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Asos warehouse staff ‘work in fear’ and are unable to take toilet breaks, report claims

Upon entering the toilets, Asos warehouse staff are now searched due to the high security measures now in place

A report by GMB, one of the UK’s largest trade unions, has revealed that tougher surveillance measures have been put in place for Asos warehouse staff including requesting staff remove their shoes for spot checks and regular toilet and water breaks have been limited for fear of missing targets.  Due to these results, the BMB has requested that the Business Select Committee launches an inquiry into their working practices, warning it could become “the next Sports Direct”.

According to an investigation by BuzzFeedNews, agency employees are kept on contracts allowing the company to send them home without pay or cancel shifts at the last minute.

Workers have also allegedly had their employment ended after falling ill at work or taking time off to care for sick relatives. One employee said she suffered from a panic attack due to the pressure and asked to be moved to another department. The management later reportedly decided to end her assignment at the warehouse.

Global logistics giant XPO, which runs the distribution centre, denied the allegations. It said workers are paid for every minute worked and that the company works to ensure a “best-in class and safe working environment”.

“There have been a number of allegations about the working conditions at our warehouse in Barnsley that are inaccurate, misleading or based on out of date information,” a spokesperson for Asos told The Independent.

“This upsets us, but more importantly, it upsets the people who work there. Those who seek to portray the warehouse as an awful place to work never mention the positive work we do in conjunction with XPO, like the 50 different learning and development programmes offered, free mental health support and awareness training, subsidised food in a newly renovated canteen, or the £3m spent on a cooling system to keep the temperature down during the summer,” the company added.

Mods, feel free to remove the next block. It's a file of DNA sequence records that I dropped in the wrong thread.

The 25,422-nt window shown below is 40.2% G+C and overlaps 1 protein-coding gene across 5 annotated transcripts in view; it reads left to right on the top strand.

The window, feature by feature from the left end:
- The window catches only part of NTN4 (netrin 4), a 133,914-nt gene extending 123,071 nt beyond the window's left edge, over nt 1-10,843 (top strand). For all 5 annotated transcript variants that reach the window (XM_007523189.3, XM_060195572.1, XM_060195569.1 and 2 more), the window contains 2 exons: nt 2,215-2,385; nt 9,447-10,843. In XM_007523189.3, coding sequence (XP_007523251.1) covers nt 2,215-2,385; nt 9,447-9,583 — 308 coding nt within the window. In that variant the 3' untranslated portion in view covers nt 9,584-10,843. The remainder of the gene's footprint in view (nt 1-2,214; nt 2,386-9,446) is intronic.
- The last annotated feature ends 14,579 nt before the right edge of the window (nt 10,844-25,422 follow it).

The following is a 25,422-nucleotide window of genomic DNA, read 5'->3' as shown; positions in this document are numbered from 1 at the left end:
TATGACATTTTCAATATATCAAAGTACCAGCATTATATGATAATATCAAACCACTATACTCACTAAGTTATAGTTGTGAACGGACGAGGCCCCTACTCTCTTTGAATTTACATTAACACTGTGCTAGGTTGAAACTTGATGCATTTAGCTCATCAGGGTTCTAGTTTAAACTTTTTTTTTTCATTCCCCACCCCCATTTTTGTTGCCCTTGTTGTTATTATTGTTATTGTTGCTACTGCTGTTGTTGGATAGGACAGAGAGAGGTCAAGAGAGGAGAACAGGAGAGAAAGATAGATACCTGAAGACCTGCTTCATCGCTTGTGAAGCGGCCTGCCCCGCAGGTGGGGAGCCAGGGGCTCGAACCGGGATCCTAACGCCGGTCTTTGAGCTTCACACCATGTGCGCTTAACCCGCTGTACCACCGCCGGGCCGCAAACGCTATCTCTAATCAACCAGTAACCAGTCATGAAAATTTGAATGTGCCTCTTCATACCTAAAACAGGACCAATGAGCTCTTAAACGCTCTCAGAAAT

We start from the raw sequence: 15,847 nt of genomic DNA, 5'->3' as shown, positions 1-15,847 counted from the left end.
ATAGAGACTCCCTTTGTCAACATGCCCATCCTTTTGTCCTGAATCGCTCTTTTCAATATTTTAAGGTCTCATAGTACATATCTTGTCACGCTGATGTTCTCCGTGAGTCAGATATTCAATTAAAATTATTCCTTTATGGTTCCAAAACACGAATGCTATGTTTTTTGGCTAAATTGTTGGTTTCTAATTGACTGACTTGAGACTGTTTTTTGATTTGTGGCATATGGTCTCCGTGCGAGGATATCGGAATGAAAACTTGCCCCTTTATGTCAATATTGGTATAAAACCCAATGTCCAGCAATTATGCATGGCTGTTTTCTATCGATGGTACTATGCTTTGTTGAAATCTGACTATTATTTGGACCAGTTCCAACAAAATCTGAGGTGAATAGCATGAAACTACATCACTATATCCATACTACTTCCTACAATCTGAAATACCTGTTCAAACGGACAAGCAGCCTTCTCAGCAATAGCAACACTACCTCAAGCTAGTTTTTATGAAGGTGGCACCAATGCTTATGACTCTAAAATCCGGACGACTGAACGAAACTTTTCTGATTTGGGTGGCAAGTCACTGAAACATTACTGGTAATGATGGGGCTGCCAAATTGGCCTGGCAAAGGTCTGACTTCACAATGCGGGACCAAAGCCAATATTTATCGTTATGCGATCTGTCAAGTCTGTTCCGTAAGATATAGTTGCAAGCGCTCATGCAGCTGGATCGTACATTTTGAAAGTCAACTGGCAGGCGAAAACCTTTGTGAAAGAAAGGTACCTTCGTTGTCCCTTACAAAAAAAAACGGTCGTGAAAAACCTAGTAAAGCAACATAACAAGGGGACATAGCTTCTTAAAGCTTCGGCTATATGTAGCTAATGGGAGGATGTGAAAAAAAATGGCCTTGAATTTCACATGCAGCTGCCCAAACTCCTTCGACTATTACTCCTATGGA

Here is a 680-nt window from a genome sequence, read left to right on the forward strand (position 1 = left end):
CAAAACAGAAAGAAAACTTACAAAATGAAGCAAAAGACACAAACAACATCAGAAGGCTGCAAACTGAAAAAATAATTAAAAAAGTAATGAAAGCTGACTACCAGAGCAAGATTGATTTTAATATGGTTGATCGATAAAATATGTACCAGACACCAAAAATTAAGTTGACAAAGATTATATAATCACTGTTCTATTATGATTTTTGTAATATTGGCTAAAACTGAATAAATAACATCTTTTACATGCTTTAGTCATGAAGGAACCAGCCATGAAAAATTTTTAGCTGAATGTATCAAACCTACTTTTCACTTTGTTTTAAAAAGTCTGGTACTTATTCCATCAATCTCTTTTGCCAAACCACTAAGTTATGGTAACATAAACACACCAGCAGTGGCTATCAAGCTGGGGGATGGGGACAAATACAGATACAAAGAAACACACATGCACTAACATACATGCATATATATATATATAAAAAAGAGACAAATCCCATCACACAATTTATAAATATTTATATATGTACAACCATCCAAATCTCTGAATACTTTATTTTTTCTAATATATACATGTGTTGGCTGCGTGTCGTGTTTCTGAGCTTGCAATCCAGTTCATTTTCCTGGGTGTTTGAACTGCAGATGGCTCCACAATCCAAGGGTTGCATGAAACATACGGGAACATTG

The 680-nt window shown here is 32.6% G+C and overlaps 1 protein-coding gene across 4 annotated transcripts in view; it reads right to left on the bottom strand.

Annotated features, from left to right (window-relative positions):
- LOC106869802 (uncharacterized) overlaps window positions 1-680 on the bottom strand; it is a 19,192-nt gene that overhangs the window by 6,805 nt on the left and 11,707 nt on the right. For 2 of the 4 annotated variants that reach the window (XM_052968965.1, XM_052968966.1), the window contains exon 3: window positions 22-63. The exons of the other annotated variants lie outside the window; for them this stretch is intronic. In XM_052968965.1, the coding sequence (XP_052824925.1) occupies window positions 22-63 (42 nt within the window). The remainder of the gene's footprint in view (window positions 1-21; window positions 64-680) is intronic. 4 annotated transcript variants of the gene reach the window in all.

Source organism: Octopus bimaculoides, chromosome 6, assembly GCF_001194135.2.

Employment law partner at Gannons solicitors, Matt Gingell, said: “Of course individuals’ rights will depend on a number of things such as whether they are classified as workers or employees, and the contractual arrangements in place. Irrespective of legal considerations though, businesses ought to provide reasonable and fair working conditions – and if they don’t, their reputations will suffer as a result.”

GMB regional secretary, Neil Derrick, said the Buzzfeed investigation shows that employment at Asos is both stressful and exploitative as well as being hazardous to workers’ health. “Health and safety issues, round the clock, in-your-face surveillance, impossible targets and unfair contracts have created a damaging, anxiety-ridden workplace and our members have been under the cosh for too long,” he said in a statement.

In June, The Independent reported that over 4,000 workers at the Asos distribution centre in Yorkshire were subject to constant CCTV surveillance and daily security searches.

Following the recent discovery concerning the bad treatment of Sports Direct employees, as well as concerns within other companies, employee practices are now under growing scrutiny.  The Business, Innovation and Skills Committee said in a 37-page-report that the retailer was treating workers as “commodities” rather than human beings.

The Unite union has previously said that flexible workers in particular are vulnerable to exploitation in any industry, including retail, transport and the service industry.

“There is no access to justice. Even though on paper you may be regarded as an employee and able to access, if indeed you can afford it, the employment tribunal system, the reality is, for most zero-hour workers and short-hour workers, you are simply denied work if you raise a grievance or raise a concern with your employer” Steve Turner, assistant general secretary of Unite, said at the Sports Direct hearing in June.

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